Debt Collectors Seek To Auto-Dial Cellphones
Wednesday, April 19, 2006
Debt collectors are asking the Federal Communications Commission for permission to use automated dialers to call a debtor's cellphone about overdue bills.
ACA International, the trade association that represents collectors, said federal rules formerly permitted collection agencies to call cellphones using a computerized system that stores and dials numbers. But a change in FCC rules in 2003 barred collectors from using such technology to call cellphones. They may use dialers to call land lines, but they must dial cellphones manually.
Earlier this month, the FCC said it would review the request and sought public comments which are due next month. Its review comes as complaints about debt collectors continue to mount.
The Federal Trade Commission last week issued its annual report on the collection industry, showing consumer complaints rising to a high of 66,627 in 2005, up 13.5 percent from 58,698 in 2004. More complaints were filed about debt collection than any other industry. They accounted for 19.1 percent of all complaints filed with the FTC in 2005, up from 17 percent of all complaints in 2004.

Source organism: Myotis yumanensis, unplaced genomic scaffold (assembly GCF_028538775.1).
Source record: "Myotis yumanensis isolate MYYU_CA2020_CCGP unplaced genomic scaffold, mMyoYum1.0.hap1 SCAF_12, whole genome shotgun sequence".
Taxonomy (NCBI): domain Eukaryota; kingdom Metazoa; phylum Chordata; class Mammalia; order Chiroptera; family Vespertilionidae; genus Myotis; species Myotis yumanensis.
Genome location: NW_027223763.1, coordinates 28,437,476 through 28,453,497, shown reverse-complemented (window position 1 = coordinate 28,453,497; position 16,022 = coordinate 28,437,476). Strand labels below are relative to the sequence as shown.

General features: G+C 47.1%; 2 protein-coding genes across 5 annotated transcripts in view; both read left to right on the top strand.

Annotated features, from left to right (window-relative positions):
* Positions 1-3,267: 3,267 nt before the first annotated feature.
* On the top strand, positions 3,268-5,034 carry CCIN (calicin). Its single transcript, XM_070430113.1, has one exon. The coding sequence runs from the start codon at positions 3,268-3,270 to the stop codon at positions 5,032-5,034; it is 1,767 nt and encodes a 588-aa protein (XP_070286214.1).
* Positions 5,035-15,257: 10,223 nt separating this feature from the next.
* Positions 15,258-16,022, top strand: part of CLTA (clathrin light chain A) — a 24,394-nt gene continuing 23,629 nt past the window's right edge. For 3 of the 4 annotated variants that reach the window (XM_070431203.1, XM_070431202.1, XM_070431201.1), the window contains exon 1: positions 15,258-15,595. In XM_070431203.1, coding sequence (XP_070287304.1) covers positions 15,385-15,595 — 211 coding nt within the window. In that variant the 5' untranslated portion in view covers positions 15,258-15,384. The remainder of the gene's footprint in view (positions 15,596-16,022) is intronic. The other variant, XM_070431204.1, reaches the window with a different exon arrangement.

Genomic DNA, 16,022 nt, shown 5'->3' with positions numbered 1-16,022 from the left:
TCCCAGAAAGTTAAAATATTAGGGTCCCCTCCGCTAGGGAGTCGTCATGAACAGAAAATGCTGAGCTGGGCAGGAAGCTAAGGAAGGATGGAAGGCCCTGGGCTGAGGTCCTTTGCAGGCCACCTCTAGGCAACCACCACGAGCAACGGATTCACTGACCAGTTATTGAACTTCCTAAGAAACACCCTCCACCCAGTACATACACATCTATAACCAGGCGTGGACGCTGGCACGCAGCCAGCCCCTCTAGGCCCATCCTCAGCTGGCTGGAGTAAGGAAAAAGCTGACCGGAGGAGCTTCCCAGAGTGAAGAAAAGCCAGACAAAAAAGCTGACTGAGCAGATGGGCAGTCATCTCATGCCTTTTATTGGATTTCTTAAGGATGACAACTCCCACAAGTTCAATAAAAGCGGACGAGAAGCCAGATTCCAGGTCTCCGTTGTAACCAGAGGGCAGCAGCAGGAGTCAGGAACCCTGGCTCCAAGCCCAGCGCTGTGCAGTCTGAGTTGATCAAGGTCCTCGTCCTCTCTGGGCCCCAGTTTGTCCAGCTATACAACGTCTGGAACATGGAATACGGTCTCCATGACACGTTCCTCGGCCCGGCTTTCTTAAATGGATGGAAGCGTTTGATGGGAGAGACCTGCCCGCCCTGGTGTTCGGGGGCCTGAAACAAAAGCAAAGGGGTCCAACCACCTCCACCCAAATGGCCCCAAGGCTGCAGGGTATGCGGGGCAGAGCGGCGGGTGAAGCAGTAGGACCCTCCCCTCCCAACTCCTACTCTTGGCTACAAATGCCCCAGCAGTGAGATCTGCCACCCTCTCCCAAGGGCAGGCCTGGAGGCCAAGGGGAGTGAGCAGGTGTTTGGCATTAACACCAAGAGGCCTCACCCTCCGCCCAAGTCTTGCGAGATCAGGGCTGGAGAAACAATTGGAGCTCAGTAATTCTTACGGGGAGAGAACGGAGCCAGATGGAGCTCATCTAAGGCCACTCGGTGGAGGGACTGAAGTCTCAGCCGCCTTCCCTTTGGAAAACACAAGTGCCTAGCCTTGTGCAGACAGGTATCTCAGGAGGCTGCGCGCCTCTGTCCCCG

The FTC said that, given the millions of collection calls made to consumers each year, the number of complaints it received is a "small percentage of the overall number of consumer contacts." However, it said it thought the number of consumers who complain is only a "relatively small percentage of the total number of consumers who actually encounter problems with debt collectors."
The debt-collection association argues that the FCC ban on cellphone calls was inadvertent, part of the commission's attempt to curtail abusive telemarketing calls by auto-dialers that randomly or sequentially called cellphones.
The ACA says collectors don't dial randomly, but rather selectively call consumers who owe money. "We're not buying lists of consumers just to call them for the fun of it; we're not looking for cellphone numbers we don't have," said Rozanne M. Andersen, the ACA's general counsel. Andersen added that creditors and collectors have the cellphone numbers because consumers provided them when they applied for credit.
Not being able to call cellphones with auto-dialers will be "extremely detrimental to the industry and consumers," she said. According to the FCC, 6 percent of U.S. households now rely exclusively on wireless service, up from 1.2 percent in 2001. "We have generations of people moving exclusively to cellphones, and there is no practical way for creditors and debt collectors to communicate with them," she said. The ACA says creditors could lose billions of dollars annually if the rule is not changed.
The National Consumer Law Center, a public-interest consumer advocacy group, has already filed an objection to the ACA's petition, saying consumers will be "hard pressed to see the benefit" because the automatically placed calls will use up high-cost daytime minutes. The NCLC added that a consumer giving a cellphone number when applying for credit shouldn't be considered as giving permission to a debt collector to call that number later.